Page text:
I've been thinking a lot lately about that peculiar Christian movement that is so much a part of my life, The Salvation Army. Today the question on my mind was 'what are Salvationists particularly good at?'. Surely there is something distinctive that marks us out amongst our brothers and sisters of other denominations and faith traditions? Having invested nearly 150 years in this world-transforming mission, we must have become good at something along the way. Is there anything that we could honestly say that we do better than anyone else? Unfortunately, the most honest answer I could come up with was brass banding.
I need to clarify something here. The Salvation Army does some spectacular social work. We have some cutting edge programs meeting the most pressing of human needs. We turn up faithfully in the midst of disasters and we send help into the darkest of places. Yet very little of this is done by soldiers or even officers of The Salvation Army. Our greatest reservoir of social work expertise is undoubtedly our dedicated employee base, many of whom are not even Christians. I sometimes hear criticism of this development within the Army, as if professionals took over the work of loyal Salvationists by stealth in the night. Yet I'm still waiting to be overwhelmed by the number of soldiers undertaking social work degrees.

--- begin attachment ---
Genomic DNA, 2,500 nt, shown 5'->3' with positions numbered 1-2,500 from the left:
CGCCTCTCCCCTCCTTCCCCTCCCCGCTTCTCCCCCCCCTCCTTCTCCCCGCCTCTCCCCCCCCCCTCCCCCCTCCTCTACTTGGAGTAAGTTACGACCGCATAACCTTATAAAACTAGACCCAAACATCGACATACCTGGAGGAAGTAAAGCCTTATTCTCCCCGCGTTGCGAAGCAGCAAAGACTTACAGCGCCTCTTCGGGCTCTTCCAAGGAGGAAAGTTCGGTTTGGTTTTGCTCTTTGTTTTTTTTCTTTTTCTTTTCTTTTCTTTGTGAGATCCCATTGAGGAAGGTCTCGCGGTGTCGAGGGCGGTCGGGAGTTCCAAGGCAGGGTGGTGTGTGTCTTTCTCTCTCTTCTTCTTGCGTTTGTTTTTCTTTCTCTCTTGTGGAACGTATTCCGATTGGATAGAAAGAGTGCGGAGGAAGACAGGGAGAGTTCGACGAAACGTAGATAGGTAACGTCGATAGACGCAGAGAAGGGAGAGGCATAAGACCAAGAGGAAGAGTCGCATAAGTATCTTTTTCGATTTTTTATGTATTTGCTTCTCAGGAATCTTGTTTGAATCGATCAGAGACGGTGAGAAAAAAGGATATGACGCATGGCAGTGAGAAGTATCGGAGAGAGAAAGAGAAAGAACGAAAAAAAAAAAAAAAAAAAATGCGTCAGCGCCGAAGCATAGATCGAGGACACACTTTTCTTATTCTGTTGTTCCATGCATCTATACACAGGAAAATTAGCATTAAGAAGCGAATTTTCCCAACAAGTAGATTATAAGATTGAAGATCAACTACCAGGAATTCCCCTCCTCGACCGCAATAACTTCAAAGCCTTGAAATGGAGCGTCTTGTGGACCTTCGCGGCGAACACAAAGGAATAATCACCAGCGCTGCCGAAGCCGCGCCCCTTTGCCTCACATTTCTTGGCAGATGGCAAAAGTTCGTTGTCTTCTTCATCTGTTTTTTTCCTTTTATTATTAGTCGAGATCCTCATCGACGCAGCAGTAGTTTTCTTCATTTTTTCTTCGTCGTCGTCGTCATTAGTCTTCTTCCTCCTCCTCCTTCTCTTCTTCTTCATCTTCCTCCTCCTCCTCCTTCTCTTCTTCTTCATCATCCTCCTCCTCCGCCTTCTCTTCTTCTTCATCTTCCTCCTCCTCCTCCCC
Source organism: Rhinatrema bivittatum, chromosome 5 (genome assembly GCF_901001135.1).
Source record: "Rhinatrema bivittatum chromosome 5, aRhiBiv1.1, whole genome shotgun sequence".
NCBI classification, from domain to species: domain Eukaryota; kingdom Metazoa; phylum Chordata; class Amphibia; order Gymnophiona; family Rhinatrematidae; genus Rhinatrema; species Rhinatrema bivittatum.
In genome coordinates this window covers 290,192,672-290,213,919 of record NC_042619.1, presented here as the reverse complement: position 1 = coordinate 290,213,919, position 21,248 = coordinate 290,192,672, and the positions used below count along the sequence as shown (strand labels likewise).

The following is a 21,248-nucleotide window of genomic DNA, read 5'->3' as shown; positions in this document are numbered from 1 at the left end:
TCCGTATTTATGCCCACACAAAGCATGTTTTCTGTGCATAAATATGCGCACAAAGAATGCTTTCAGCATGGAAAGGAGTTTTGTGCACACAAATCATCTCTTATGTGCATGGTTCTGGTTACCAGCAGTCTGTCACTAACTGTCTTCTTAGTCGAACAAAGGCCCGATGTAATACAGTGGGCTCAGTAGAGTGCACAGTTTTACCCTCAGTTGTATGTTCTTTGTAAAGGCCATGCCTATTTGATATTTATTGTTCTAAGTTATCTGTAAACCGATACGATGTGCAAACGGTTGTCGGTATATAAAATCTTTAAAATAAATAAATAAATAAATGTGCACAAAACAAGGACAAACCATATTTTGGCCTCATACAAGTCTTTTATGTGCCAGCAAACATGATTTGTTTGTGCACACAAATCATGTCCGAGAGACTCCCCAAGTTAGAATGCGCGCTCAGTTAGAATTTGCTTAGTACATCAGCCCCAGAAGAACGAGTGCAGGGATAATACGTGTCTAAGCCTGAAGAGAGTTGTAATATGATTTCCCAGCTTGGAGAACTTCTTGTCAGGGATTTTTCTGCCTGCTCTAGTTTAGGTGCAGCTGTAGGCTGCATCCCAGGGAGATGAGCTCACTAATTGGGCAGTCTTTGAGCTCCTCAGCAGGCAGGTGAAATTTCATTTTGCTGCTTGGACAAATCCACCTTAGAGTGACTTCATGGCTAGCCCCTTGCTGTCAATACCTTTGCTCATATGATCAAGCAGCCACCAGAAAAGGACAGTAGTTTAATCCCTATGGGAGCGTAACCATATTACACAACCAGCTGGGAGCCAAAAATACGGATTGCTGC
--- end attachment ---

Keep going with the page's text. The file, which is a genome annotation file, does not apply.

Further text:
Imagine things were different. What if everyone who identified The Salvation Army as their church took this mission to the poor, the marginalised and the vulnerable of the world very seriously indeed? Imagine if you walked into a social work class at University and had just come to expect that half of the class would be Salvos. Imagine that we had nurtured and developed such expertise in our officer ranks that our uniform could be relied upon to designate the person in the room who would always have an informed opinion, finely honed by experience and education, on any subject of social policy or practice.
The unfortunate reality is that, too often, the person in the uniform is the person who knows least about these subjects. Of course, the general public love The Salvation Army for the work we do in the community. Many Salvationists have known that feeling of slight embarrassment when they're thanked for work that they've taken no part in. I think it's time to rethink our position. What will it take to be able to genuinely take credit for the wonderful work of The Salvation Army? Are we ready for it?